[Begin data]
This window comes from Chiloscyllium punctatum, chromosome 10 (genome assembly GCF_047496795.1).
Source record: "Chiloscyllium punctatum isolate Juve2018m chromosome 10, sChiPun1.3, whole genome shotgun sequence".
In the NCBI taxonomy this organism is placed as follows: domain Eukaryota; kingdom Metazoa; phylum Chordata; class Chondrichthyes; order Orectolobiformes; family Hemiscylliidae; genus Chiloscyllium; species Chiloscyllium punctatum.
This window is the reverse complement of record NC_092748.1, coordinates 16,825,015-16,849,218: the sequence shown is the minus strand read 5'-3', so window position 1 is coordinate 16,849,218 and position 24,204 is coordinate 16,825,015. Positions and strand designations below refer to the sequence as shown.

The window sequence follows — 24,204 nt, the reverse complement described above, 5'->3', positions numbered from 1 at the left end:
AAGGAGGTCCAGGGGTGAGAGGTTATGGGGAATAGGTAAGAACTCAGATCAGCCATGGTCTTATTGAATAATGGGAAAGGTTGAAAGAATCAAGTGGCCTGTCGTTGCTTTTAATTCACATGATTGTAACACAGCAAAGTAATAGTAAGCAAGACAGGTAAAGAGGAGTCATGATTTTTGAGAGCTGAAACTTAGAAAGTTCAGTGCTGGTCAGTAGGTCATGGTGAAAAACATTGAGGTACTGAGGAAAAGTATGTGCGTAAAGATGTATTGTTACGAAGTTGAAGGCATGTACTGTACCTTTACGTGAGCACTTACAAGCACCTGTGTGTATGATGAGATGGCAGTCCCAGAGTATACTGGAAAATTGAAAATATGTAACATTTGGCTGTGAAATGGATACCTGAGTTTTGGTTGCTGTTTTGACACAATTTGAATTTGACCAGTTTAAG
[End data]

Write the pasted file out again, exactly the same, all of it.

This window comes from Chiloscyllium punctatum, chromosome 10 (genome assembly GCF_047496795.1).
Source record: "Chiloscyllium punctatum isolate Juve2018m chromosome 10, sChiPun1.3, whole genome shotgun sequence".
In the NCBI taxonomy this organism is placed as follows: domain Eukaryota; kingdom Metazoa; phylum Chordata; class Chondrichthyes; order Orectolobiformes; family Hemiscylliidae; genus Chiloscyllium; species Chiloscyllium punctatum.
This window is the reverse complement of record NC_092748.1, coordinates 16,825,015-16,849,218: the sequence shown is the minus strand read 5'-3', so window position 1 is coordinate 16,849,218 and position 24,204 is coordinate 16,825,015. Positions and strand designations below refer to the sequence as shown.

The window sequence follows — 24,204 nt, the reverse complement described above, 5'->3', positions numbered from 1 at the left end:
AAGGAGGTCCAGGGGTGAGAGGTTATGGGGAATAGGTAAGAACTCAGATCAGCCATGGTCTTATTGAATAATGGGAAAGGTTGAAAGAATCAAGTGGCCTGTCGTTGCTTTTAATTCACATGATTGTAACACAGCAAAGTAATAGTAAGCAAGACAGGTAAAGAGGAGTCATGATTTTTGAGAGCTGAAACTTAGAAAGTTCAGTGCTGGTCAGTAGGTCATGGTGAAAAACATTGAGGTACTGAGGAAAAGTATGTGCGTAAAGATGTATTGTTACGAAGTTGAAGGCATGTACTGTACCTTTACGTGAGCACTTACAAGCACCTGTGTGTATGATGAGATGGCAGTCCCAGAGTATACTGGAAAATTGAAAATATGTAACATTTGGCTGTGAAATGGATACCTGAGTTTTGGTTGCTGTTTTGACACAATTTGAATTTGACCAGTTTAAG